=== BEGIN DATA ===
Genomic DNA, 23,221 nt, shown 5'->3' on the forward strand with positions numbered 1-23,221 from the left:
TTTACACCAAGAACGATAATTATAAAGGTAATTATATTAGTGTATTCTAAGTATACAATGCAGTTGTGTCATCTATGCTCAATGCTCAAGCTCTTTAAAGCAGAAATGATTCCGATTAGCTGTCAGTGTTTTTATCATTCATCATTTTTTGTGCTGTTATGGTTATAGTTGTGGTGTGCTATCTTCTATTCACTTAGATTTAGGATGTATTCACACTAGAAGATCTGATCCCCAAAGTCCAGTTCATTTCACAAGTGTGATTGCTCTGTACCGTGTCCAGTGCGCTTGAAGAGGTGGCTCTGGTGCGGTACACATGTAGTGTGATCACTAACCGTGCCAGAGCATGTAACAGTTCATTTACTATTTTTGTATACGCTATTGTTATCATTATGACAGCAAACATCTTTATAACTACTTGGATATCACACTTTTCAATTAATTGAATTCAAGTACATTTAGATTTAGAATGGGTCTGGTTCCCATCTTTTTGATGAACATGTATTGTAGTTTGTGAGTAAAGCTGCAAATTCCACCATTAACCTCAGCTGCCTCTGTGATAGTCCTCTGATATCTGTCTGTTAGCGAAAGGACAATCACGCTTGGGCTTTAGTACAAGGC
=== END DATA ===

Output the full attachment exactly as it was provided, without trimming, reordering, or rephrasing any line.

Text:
Genomic DNA, 23,221 nt, shown 5'->3' on the forward strand with positions numbered 1-23,221 from the left:
TTTACACCAAGAACGATAATTATAAAGGTAATTATATTAGTGTATTCTAAGTATACAATGCAGTTGTGTCATCTATGCTCAATGCTCAAGCTCTTTAAAGCAGAAATGATTCCGATTAGCTGTCAGTGTTTTTATCATTCATCATTTTTTGTGCTGTTATGGTTATAGTTGTGGTGTGCTATCTTCTATTCACTTAGATTTAGGATGTATTCACACTAGAAGATCTGATCCCCAAAGTCCAGTTCATTTCACAAGTGTGATTGCTCTGTACCGTGTCCAGTGCGCTTGAAGAGGTGGCTCTGGTGCGGTACACATGTAGTGTGATCACTAACCGTGCCAGAGCATGTAACAGTTCATTTACTATTTTTGTATACGCTATTGTTATCATTATGACAGCAAACATCTTTATAACTACTTGGATATCACACTTTTCAATTAATTGAATTCAAGTACATTTAGATTTAGAATGGGTCTGGTTCCCATCTTTTTGATGAACATGTATTGTAGTTTGTGAGTAAAGCTGCAAATTCCACCATTAACCTCAGCTGCCTCTGTGATAGTCCTCTGATATCTGTCTGTTAGCGAAAGGACAATCACGCTTGGGCTTTAGTACAAGGC